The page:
One could argue that all these different scenarios have helped pave the way for Maersk’s willingness to commit to a greater responsibility and to among others develop solutions for its human rights problems. However, one could also argue that since Maersk seemingly hesitated to involve any critics or third parties to participate in the implementation of its CSR as the cases have shown, the problems have persisted and so have the pressure.
But all the above mentioned cases indicates what a challenge it is to implement a rewarding CSR policy throughout a corporation that has offices in more than 130 countries and over 100. 000 employees. Due to the business magnitude of Maersk and its worldwide impact, the demand for CSR principles from Maersk to suppliers is no small matter but Maersk is increasingly showing an effort to become a responsible and sustainable multinational corporation. It seems that Maersk has finally opened its decision making process to civil society critics.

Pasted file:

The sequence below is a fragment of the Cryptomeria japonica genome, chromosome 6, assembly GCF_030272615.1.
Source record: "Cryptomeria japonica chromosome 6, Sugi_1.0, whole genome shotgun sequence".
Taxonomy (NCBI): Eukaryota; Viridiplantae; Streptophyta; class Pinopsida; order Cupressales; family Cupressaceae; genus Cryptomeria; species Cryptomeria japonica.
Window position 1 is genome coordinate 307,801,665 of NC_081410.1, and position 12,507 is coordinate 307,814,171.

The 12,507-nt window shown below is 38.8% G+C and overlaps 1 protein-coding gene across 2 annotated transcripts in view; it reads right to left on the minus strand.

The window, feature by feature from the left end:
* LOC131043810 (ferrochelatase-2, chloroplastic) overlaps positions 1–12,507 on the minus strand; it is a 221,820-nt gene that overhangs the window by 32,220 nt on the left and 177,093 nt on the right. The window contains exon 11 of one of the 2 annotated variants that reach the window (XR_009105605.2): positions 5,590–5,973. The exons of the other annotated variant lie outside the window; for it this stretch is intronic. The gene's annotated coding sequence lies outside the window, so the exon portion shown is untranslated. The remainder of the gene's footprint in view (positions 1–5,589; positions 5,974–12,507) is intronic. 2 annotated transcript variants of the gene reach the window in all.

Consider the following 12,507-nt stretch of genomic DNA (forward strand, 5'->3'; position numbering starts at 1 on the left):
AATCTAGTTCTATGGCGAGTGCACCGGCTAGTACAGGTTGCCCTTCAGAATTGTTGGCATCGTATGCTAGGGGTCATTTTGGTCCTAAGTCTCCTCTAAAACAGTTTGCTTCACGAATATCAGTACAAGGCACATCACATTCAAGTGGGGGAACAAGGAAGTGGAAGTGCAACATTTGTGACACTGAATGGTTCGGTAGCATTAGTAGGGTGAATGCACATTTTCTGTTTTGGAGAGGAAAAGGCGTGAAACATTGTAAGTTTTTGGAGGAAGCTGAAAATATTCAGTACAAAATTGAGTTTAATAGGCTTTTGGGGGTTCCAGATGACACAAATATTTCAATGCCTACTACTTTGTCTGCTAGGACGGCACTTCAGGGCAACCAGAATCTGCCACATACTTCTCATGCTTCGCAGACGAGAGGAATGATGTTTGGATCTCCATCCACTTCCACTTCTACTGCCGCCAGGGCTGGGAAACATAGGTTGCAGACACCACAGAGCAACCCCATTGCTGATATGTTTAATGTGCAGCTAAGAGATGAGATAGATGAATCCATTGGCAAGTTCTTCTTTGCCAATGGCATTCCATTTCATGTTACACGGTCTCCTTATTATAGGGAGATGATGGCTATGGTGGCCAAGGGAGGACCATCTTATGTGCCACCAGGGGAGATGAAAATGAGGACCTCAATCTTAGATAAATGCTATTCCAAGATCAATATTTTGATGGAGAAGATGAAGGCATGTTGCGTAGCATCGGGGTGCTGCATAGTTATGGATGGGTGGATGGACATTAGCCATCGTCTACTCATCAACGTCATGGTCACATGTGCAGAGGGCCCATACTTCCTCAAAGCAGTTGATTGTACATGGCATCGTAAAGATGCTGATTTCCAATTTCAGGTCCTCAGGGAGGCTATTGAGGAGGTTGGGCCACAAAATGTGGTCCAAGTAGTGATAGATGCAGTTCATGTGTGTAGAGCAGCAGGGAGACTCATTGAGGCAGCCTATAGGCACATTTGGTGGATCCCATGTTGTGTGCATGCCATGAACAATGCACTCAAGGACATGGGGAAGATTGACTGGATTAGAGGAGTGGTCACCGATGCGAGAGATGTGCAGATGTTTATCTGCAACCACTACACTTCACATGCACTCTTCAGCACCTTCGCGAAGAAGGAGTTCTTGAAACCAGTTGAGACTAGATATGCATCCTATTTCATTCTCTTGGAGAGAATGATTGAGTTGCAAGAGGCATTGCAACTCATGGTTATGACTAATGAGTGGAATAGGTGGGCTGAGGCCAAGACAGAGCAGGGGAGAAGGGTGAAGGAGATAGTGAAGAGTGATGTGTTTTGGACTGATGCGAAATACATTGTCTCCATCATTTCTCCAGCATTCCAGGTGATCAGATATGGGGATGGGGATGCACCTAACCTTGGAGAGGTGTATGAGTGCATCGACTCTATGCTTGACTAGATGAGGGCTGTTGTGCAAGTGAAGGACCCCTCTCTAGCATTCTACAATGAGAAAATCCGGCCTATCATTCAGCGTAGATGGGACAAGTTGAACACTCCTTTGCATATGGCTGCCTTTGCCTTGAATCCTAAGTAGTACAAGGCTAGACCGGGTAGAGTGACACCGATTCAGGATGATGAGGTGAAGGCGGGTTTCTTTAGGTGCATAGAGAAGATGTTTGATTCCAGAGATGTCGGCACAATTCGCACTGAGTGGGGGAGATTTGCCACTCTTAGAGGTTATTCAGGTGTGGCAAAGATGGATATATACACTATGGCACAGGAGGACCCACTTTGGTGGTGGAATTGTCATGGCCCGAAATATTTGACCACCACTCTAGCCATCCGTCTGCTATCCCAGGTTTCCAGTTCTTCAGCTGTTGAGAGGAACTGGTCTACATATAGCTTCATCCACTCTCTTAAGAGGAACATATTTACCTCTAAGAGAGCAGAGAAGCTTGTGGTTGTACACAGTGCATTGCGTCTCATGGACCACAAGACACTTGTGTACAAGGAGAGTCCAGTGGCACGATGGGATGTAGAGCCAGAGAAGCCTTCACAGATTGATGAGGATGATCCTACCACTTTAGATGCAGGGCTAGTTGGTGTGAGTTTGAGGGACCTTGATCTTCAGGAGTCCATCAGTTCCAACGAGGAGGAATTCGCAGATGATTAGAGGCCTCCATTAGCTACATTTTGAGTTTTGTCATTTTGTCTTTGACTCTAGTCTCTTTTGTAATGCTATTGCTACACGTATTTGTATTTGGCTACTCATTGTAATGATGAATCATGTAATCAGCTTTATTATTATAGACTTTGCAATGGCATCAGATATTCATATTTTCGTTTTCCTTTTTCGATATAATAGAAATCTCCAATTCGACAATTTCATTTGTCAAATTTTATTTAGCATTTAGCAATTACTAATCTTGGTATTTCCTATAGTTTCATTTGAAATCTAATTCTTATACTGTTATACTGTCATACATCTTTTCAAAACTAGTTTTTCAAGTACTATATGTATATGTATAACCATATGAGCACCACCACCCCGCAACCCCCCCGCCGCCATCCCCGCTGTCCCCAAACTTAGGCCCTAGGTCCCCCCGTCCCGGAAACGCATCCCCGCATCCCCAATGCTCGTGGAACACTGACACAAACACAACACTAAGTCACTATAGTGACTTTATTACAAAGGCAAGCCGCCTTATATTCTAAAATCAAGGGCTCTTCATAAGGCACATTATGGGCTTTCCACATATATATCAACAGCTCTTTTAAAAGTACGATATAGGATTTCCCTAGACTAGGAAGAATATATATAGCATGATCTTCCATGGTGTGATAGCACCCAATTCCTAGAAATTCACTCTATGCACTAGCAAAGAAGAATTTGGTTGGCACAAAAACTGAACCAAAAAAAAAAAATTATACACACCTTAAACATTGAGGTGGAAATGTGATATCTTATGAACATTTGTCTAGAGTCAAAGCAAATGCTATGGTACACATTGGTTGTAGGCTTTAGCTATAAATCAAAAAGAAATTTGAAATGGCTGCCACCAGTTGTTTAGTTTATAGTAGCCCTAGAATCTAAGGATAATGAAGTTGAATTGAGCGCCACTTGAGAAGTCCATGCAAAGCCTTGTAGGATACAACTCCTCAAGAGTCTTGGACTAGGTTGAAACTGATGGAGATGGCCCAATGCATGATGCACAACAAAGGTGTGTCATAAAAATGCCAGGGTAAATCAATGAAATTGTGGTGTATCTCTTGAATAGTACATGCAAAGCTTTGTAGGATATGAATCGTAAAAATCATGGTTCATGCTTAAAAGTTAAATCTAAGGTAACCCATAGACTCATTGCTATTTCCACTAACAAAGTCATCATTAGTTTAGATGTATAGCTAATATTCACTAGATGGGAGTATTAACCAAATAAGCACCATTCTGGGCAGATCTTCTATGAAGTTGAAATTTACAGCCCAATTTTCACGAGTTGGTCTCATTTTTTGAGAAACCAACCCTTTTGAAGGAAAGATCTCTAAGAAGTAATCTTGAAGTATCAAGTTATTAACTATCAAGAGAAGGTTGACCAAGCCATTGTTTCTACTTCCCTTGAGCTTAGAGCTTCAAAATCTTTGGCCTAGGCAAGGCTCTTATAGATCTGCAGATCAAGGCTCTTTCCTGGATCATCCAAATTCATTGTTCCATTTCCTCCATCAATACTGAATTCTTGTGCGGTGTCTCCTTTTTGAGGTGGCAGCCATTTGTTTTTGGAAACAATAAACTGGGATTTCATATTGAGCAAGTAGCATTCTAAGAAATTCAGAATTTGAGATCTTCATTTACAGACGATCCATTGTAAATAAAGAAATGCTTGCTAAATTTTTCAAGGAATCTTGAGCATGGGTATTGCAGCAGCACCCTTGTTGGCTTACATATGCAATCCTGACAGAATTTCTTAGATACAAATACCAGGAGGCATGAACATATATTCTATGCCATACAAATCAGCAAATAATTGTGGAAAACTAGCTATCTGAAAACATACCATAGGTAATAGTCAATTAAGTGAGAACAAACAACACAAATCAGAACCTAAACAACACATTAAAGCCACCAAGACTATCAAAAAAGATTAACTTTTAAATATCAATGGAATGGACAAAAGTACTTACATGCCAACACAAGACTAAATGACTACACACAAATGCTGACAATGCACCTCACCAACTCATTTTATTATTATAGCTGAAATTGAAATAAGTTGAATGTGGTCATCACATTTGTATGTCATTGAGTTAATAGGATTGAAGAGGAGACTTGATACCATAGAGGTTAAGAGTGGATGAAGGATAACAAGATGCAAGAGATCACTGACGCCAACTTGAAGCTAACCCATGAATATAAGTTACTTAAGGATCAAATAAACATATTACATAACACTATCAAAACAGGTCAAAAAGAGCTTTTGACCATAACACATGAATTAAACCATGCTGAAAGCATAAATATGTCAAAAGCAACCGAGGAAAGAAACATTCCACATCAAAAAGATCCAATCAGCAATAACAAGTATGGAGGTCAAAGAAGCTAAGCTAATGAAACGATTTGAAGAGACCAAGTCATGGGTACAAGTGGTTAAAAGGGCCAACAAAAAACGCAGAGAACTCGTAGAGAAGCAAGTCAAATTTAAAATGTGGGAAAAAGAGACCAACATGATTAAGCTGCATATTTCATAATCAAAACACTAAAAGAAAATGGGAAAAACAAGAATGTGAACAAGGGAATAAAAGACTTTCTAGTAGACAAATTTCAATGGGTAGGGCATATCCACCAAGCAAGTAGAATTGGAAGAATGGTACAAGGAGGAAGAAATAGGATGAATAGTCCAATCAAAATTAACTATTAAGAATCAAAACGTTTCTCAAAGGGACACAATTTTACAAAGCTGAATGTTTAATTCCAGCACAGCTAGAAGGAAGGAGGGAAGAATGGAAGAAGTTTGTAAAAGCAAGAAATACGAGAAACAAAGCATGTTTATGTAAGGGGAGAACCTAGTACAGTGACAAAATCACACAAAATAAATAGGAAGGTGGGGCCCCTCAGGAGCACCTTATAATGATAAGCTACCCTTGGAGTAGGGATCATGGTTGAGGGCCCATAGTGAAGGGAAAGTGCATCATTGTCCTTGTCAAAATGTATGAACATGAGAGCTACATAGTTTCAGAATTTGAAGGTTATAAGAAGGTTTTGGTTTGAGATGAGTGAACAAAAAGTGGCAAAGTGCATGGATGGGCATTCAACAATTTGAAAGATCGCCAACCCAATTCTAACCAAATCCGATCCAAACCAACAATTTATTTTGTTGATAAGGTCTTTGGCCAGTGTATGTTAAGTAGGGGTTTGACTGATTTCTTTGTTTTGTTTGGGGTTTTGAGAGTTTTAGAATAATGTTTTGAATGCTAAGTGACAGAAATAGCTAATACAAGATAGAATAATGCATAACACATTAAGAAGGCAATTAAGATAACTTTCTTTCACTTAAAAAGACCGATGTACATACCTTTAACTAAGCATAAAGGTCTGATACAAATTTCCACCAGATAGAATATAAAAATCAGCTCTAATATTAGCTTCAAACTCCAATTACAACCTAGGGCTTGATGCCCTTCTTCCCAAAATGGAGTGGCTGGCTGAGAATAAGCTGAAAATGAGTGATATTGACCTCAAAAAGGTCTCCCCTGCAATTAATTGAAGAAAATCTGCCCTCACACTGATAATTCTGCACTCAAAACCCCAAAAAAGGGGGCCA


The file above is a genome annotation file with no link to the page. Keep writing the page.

They have launched a stakeholder initiative through which they try to find solutions for emerging problems in collaboration with NGOs, international organizations, and public institutions. Furthermore, Maersk implemented the so-called ‘whistleblower’ policy, which allows employees to anonymously report wrongdoing internally. The whistleblower system provides a companysanctioned channel for employees to report violations of rules, mismanagement, waste or abuse of authority.
According to Chief Attorney Christian Kledal, the implementation of the whistleblower system, gives Maersk the opportunity to investigate and solve any problematic issue internally which of course is a preferred solution [Business. dk 24/1-2011]. Maersk also received praises for their effective work on the Apapa port in Lagos, Nigeria in the latest addition of Danida’s monthly magazine. A socio-economic study made by the Maersk Group revealed that after Maersk took over the port, they effectively reduced the waiting time for containerships from 14 0 days to less than 1 day, saving Nigeria 200 million dollars annually. Secondly, they brought down the working staff from 2. 500 in 2006 to 712 in 2009 which in turn gave an increased profit of which 72 percent is channeled back to the local community through taxes, payrolls and purchases made locally. Chief advisor for Maersk’s CSR, Jens Lund believes that these kinds of stories are important in a global context because it shows the important role a company plays in developing countries and how strong collaboration with the government, the local community and the local businesses benefits all parties.